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Frist to Step Down as HCA Chairman

Health care: Co-founder said he has successfully restructured the for-profit hospital chain.

July 31, 2001|MICHELLE WILLIAMS | ASSOCIATED PRESS

NASHVILLE — Thomas F. Frist Jr., co-founder of HCA, said Monday that he is stepping down as chairman of the nation's largest for-profit hospital chain, effective Jan. 1. Jack O. Bovender Jr., president and chief executive, will replace him.

Frist, 62, who returned as a top executive four years ago amid a management shake-up and a federal fraud investigation, said he and Bovender had successfully restructured the company and it was time for him to step aside.

Richard M. Bracken, president of HCA's western group, was promoted to chief operating officer, effective Monday. He will add president to his title once Bovender, 55, becomes chairman.

Samuel N. Hazen, chief financial officer for HCA's western group, will replace Bracken as division president.

Bovender said the appointments of Bracken and Hazen will allow them to take office before the company begins its annual planning and budgeting process for 2002.

Frist, the brother of Sen. Bill Frist (R-Tenn.), said he will continue to work with management as a member of the HCA board and as one of the company's largest shareholders.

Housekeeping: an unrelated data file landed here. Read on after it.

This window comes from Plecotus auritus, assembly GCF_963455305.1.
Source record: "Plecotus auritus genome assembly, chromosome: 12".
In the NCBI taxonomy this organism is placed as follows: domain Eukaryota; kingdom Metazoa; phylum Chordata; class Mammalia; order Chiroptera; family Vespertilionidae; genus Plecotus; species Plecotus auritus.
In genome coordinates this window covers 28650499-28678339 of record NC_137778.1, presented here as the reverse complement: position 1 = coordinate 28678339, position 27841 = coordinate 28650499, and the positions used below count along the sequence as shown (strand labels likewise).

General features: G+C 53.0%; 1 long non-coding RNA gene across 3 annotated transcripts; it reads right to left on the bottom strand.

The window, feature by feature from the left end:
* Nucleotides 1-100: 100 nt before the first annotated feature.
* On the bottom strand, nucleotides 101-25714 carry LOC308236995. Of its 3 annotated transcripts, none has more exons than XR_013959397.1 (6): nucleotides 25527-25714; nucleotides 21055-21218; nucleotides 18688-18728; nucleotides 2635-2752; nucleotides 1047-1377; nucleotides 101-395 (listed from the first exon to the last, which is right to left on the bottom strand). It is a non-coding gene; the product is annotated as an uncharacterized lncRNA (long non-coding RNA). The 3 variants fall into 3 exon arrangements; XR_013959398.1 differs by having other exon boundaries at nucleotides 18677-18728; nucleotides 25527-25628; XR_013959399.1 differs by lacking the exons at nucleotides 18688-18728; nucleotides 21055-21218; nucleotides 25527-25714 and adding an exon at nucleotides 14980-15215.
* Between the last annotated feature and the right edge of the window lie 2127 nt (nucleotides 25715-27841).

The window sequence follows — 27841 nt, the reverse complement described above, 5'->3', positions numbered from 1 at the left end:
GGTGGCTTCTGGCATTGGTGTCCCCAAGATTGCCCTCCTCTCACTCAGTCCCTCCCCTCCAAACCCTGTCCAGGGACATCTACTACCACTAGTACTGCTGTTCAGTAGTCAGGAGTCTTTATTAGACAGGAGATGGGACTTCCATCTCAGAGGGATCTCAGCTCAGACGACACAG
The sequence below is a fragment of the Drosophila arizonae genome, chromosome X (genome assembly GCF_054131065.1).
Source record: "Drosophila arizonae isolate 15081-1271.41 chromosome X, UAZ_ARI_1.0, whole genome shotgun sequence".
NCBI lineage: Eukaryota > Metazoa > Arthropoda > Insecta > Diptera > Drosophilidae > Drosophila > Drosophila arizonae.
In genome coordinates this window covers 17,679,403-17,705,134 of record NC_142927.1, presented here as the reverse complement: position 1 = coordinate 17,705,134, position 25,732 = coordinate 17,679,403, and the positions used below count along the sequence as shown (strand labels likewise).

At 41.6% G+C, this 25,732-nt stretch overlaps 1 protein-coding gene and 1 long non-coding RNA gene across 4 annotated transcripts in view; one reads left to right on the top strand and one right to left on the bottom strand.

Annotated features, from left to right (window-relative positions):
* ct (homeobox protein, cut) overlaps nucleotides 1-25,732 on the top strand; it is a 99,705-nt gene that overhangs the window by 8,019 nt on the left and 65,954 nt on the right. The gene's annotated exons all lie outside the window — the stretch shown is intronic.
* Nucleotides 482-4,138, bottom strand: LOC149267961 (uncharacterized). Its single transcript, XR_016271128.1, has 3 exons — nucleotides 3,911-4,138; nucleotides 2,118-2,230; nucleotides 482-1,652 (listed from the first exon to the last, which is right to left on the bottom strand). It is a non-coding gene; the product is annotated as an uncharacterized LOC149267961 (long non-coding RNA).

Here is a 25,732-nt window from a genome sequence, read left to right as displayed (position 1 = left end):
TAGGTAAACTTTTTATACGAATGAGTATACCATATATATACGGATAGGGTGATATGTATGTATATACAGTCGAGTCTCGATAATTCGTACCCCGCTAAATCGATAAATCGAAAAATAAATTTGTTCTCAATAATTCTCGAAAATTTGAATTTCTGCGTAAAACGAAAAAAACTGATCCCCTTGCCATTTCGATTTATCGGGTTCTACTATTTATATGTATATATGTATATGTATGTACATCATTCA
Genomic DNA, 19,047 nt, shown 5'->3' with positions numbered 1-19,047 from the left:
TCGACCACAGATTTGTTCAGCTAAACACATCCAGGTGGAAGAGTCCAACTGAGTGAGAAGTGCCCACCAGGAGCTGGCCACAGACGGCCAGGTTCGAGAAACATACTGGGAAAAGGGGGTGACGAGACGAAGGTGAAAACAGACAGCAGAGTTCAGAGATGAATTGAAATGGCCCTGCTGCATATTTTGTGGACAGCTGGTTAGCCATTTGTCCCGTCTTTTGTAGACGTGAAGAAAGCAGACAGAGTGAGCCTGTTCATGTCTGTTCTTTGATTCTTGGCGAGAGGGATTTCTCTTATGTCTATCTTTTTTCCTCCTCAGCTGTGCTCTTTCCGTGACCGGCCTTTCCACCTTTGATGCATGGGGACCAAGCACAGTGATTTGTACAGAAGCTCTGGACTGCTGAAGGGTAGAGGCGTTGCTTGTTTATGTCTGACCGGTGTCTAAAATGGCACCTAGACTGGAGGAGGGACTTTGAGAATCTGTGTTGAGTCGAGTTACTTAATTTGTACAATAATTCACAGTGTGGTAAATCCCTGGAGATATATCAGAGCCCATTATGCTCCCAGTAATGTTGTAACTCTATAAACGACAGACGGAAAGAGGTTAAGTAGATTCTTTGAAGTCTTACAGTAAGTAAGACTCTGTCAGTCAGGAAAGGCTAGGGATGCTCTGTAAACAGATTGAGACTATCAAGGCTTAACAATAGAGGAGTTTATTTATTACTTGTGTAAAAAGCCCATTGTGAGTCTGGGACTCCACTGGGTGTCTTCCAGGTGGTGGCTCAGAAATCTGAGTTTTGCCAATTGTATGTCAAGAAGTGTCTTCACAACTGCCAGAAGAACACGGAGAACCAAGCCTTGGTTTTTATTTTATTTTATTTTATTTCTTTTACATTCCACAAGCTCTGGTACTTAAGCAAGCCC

Health-care industry analysts said the announcement shows the company is on track with its reorganization plan.

"It clearly indicates Tommy Frist thinks that what he had to come back to do has largely been accomplished," said Gary Taylor, an analyst with New York-based Banc of America Securities. "The company is now solid and financially stable. He doesn't need to be as actively involved as he was."

HCA last week posted second-quarter net income of $263 million, beating Wall Street's expectations.

Frist and Bovender began a major restructuring after a federal fraud investigation caused profit and stock prices to tumble.

Richard L. Scott was ousted as chief executive in July 1997 and HCA got out of the home health-care business. The company has since sold or consolidated more than 100 hospitals.

Two executives were convicted in Florida in 1999 of helping cheat federal health-care programs out of $3 million in a complex billing scheme.

Last year, HCA agreed to plead guilty to defrauding government health-care programs and to pay more than $840 million in criminal fines, civil penalties and damages.

HCA shares rose 53 cents to close at $45.48 on the New York Stock Exchange.

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